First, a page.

In case you did not catch the first part Nancy’s story, you can find it HERE.
After the cyst was discovered in Nancy’s liver, talks about going to India to seek a second opinion began. Her son Allan wasn’t convinced that going to India was necessary.
“We had gotten the best doctors locally, and whatever they had done could not be corrected by any other doctor anywhere else in the world. I told my parents that I didn’t think there was any more value that the Indian doctors would add” Allan told me.
He was also concerned that they might go to India and someone else makes a bigger blunder.
Mr. Lugano readily agreed to the suggestion of the second opinion.
After lengthy discussions within the family and after consultation with the doctors, the family agreed in unison to seek a second opinion.
It was June 2016, nine months since Nancy became sick. Still living through the pain Continue reading
There is a prayer that prompts more questions than answers for me whenever I hear it. The prayer goes something like this ‘God we thank you for the gift of life, there are those who wished to be alive but are not’. Others would be about thanking God for health because there are those in hospital beds who are unwell or thanking God for waking up in the morning because there are others who did not wake up.
I believe that most people say these prayers from their hearts and not to exude an inflated sense of self-importance. It is said innocently, not putting much thought to the other side of the coin. But for some reason, I can’t help but think about that person who died, that person who was not able to wake up or the one who is sick. Does it mean that they are on the wrong side of God?
And then it makes me think about the different kinds of suffering that people go through in this world; accidents, natural disasters, wars, sickness and others. There are those who survive and those who Continue reading
The Late President Moi’s legacy is a complicated one, split between the good, the bad and the ugly. On one hand you have a man who attended church religiously, openly loved children, gave them free school milk, built schools and universities and did much more recognizable good. On the other hand, you have a man whose government had a torture chamber, who exiled people, enriched his associates through corruption and land grabbing and more that I might not know about.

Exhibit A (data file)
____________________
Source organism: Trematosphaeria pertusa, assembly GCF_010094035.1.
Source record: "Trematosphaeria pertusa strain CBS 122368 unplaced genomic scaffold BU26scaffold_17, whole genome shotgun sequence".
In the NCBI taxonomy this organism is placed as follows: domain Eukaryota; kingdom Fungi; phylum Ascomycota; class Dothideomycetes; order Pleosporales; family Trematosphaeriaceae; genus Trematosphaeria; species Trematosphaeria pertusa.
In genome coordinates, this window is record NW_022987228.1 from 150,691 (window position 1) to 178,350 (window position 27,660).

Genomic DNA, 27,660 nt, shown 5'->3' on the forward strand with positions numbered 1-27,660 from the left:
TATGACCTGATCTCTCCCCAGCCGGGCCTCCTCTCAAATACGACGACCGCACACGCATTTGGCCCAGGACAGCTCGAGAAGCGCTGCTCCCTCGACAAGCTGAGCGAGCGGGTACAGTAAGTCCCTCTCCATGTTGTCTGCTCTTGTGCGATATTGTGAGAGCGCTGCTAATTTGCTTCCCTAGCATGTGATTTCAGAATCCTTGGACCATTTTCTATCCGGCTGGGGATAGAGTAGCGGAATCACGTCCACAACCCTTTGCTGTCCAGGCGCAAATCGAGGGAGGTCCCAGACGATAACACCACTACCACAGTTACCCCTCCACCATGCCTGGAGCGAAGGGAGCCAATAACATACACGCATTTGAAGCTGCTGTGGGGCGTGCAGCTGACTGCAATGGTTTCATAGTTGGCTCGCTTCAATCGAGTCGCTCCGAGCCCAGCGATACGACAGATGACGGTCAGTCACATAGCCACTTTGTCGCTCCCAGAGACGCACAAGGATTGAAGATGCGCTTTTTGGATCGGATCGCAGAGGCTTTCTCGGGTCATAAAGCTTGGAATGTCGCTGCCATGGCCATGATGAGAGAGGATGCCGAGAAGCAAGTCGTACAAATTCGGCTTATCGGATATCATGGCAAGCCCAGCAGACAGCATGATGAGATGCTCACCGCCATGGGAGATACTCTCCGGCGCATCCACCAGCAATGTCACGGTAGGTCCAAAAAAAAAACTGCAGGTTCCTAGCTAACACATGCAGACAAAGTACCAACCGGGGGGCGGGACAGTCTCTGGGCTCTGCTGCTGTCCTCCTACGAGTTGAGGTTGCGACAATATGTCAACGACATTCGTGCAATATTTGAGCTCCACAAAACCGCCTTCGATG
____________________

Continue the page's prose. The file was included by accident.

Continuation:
There are different levels of Interactions with Moi. There are those who suffered or benefited directly because of his actions. There are those who suffered or benefited courtesy of their family members’ good or bad experience with Moi. And then there is the rest of us, who were affected positively or negatively by his policies and whose perception of Moi was mainly carved by the media and other people’s experiences of him.
Clearly his presidency and personality had many faces.
And what are we supposed to say when such a man dies? How are Continue reading
Opinion is colossally divided about what we have come to know as ‘gospel music’. There is a big concern that most of the new school kind of gospel music is not really about the gospel. Many argue that it’s about performance, showbiz, fame and money. The old timers, especially in church are particularly disturbed, they don’t understand the ‘perversion of the sacred’ that is going on. Even people who vaguely understand Christianity have an opinion on this.
But I think we need to take a step back and think about the definitions, which is where we got it wrong in my opinion.
In all other professions people go about their business without being labelled Christian, gospel or secular except in music. There are no gospel lawyers, gospel teachers, gospel doctors, secular engineers or secular writers. But we have gospel musicians. Why? Continue reading
The fight against corruption in Kenya (and all over the world) is first and foremost a moral one. There is a legal and physical aspect to it, but morality is the most central question in all corruption cases. It is a fight between right and wrong, between darkness and the light.
Corruption in Kenya has reached such levels that even the habitually corrupt are shocked. Let’s be honest, we Kenyans know corruption too well. It is a common practice, we encounter it all the time. It is the level of corruption rather than corruption itself that is now troubling us. Continue reading
The problem of thinking and writing about suffering is that you begin to notice it everywhere. The last few weeks have particularly been heavy for me. It is like my ‘suffering antennas’ have been elevated and now I see it more than before. Most news on TV have elements of pain and injustice, newspapers are filled with sensational headlines screaming about worsening conditions almost Continue reading
image courtesy: https://www.thoughtco.com
The problem of pain and suffering is age old. It cuts across generations, classes and cultures. It is no respecter of status or religion. Through it we come into this world and without our consent it enters into a contract with every one of us, making impromptu visits at will.
It is in the cry of a baby, Continue reading
About mid 2017 I was called by a family member who asked me to look into a certain preacher on TV. He wanted me to investigate the preacher and recommend whether he should take a close relative for healing prayers to the preacher’s church. The vibrant preacher is based in Nairobi and runs a 24/7 TV station with dramatic church services that would put most Naija movies to shame. Continue reading